Surface fishing is arguably one of the most exciting fishing techniques at our disposal. The surface fishing technique is not straight forward and does require skill as many frustrated anglers will find when targeting the dark shadows on the lake surface that ignore the hook bait time after time.

At fishing your way, we decided to look at this from the basics of fishing tackle right through to the catch.

Locating the fish

Primarily this is a carp anglers’ mission. Sometimes the sun is up in the sky without a cloud in site, no wind and the shadows of carp can be seen without effort, if that’s the case all the better because your job has become very easy.

Recently, I got my fishing tackle out at Newlands Fishery in Oxfordshire. The sky was completely overcast, the wind was up causing rough waters and no-one was surface fishing for carp or any other species. Very little was being caught. I decided to go for the surface. The 3 bits of fishing equipment you need are: 1. Polarized sunglasses so that you can see deeper into the water; 2. A catapult; 3. Mixer dog biscuit.

I tend to catapult out 10-12 pieces of mixer in the area I want to check out, which is what I did on this day. I had no chance of seeing the shadows of carp over range due to the conditions, so what I was looking for was a subtle difference in the rough waters. I squated down so that my eye level is only about 1m from the water line. Sure enough after not much time I could see a couple of very small swirls that would be very difficult to see with the naked eye or even stood up. The people in the swims near me could not see this and were probably wondering why I was bothering to surface fish, but I now knew there were carp to be caught.

By Fishing your way, Mar 20 2014 12:00PM

Whether you are casting into open water, to an island or other feature makes no real difference; you want to be able to hit the same spot time and time again whether it is daytime or nighttime. Of course, casting near a feature does run the risk of hitting the feature and losing your fishing tackle so best to get it right from the start… Here’s how:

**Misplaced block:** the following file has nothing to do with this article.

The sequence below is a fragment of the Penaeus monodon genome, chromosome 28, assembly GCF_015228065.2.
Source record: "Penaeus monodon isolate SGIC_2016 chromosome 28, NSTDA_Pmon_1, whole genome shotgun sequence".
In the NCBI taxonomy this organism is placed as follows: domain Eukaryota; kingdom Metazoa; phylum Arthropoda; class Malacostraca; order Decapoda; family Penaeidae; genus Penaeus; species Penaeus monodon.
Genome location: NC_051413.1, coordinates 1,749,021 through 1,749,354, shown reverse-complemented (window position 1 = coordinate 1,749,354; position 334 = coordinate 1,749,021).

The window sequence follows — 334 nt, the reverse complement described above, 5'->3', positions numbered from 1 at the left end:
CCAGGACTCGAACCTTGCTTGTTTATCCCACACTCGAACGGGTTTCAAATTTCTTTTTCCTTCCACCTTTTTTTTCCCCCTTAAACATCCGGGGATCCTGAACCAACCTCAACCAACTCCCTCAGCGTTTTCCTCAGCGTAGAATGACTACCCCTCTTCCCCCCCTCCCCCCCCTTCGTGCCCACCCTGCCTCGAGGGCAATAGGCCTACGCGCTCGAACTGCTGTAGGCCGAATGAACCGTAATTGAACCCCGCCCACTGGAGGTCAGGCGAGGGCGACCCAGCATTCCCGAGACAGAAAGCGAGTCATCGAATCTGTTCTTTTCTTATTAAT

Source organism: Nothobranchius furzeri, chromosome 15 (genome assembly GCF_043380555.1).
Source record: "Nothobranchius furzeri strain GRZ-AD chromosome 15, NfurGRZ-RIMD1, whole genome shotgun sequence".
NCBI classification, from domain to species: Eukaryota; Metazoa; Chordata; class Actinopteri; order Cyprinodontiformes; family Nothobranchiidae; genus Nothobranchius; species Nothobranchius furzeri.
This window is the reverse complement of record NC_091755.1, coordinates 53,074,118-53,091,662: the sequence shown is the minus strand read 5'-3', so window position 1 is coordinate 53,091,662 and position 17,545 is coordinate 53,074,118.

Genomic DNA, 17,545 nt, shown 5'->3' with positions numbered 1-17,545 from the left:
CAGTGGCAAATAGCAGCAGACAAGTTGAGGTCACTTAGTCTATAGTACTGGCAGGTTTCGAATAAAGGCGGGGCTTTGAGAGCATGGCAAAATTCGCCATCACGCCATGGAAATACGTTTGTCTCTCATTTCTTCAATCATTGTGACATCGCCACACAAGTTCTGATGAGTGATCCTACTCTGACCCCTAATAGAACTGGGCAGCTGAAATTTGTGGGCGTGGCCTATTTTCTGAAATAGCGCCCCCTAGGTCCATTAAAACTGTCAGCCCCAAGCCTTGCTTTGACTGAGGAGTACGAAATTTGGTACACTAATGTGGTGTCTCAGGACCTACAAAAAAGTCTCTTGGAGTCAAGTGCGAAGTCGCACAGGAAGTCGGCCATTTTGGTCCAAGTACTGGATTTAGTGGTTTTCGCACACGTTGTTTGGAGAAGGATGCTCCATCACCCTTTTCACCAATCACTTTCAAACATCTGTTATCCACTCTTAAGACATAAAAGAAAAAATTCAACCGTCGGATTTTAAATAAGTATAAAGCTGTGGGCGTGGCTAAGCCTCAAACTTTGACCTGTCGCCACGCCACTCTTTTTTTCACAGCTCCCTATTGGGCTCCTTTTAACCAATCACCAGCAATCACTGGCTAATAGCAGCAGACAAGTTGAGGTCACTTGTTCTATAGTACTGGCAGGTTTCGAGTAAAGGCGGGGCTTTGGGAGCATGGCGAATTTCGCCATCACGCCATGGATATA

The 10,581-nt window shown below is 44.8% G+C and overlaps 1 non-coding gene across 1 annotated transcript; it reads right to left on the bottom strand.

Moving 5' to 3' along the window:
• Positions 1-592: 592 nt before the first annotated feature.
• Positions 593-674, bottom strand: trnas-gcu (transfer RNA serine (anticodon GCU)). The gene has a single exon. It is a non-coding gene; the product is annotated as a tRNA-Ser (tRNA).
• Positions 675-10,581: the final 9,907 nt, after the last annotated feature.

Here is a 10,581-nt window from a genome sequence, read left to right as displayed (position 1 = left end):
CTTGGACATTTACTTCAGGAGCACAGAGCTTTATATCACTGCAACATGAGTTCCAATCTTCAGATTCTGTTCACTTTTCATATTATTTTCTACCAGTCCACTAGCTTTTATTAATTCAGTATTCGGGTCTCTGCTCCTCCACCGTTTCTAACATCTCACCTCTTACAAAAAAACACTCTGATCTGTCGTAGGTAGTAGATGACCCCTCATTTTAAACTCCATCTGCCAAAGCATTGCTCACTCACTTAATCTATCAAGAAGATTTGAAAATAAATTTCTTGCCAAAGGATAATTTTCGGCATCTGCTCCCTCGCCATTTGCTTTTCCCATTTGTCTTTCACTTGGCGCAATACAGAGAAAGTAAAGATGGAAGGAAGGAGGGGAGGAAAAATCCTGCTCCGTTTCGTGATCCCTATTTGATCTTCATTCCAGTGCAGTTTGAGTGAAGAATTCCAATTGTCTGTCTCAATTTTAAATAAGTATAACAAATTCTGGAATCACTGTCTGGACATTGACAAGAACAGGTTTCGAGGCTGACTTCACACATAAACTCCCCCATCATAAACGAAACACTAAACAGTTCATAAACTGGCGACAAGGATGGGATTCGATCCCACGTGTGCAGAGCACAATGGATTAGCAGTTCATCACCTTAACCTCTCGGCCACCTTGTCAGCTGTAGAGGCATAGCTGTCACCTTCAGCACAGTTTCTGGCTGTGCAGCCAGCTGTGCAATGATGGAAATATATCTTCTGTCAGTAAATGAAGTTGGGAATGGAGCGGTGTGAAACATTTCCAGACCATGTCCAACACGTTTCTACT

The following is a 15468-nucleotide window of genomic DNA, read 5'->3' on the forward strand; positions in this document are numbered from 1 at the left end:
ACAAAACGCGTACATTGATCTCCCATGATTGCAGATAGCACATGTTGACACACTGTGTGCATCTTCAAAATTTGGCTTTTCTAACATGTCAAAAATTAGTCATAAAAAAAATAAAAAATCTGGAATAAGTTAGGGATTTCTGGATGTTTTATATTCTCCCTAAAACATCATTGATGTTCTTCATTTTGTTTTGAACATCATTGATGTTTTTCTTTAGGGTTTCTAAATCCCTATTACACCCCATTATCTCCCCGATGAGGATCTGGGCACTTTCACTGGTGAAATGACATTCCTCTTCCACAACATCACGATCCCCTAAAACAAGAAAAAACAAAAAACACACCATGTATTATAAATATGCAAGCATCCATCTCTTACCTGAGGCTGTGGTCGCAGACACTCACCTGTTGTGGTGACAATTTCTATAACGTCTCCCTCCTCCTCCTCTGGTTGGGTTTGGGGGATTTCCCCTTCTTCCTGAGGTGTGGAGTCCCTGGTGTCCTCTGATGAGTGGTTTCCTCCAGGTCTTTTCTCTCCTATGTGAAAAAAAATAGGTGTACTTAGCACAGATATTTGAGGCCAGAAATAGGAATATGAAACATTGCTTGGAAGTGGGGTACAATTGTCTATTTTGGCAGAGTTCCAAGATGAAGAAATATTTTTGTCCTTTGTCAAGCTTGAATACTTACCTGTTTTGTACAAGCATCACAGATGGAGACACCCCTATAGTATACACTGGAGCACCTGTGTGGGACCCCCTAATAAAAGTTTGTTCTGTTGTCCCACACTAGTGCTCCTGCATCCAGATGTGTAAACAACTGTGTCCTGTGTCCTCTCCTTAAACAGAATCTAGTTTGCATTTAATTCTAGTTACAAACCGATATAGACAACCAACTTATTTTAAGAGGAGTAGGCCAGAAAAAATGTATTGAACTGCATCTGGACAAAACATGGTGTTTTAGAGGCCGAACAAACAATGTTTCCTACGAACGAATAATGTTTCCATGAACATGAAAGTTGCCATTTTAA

Let’s imagine a angling situation. There is an island 75 yards away from where you are fishing and you see 2 or 3 carp rolling about 3 metres off the island; this is a clear indication of where you should be fishing.

Firstly, you need to select the weight to cover the cast – a 2oz lead should work perfectly. You shouldn’t have a hook on at this point as you will need to clip-up the distance. To clip-up, cast over-head towards the area you want to fish but finish short of the target. Make sure you look to the background behind where you are casting, look for trees directly in line with where you are casting, this is important for later on (more explained later). If you finish 10 yards short of target, walk back 5 yards so that an additional 5 yards of line comes off the reel. Attach the line to the line-clip and then wind in. Make sure you are casting from the same spot each time. Cast again and try to aim to cast slightly beyond where you are trying to fish. Keep the rod tip vertical as the weight flies towards the target so that you maintain the same body position every time. Ensuring the same body position makes the cast consistent. If you were to lower the rod as the weight flies towards the target you would allow the lead to travel further, which would lead to guess-work and that’s not what you’re after here. As dark sets in, guess-work will lead to lost fishing equipment and to lost fish. The line will stop when it hits the line-clip and the weight will then drop into the water. You may now be 2 yards short of target; undo the line-clip, walk back just under 2 yards and then clip-up again. Repeat this process until the cast is exactly where you want it to be.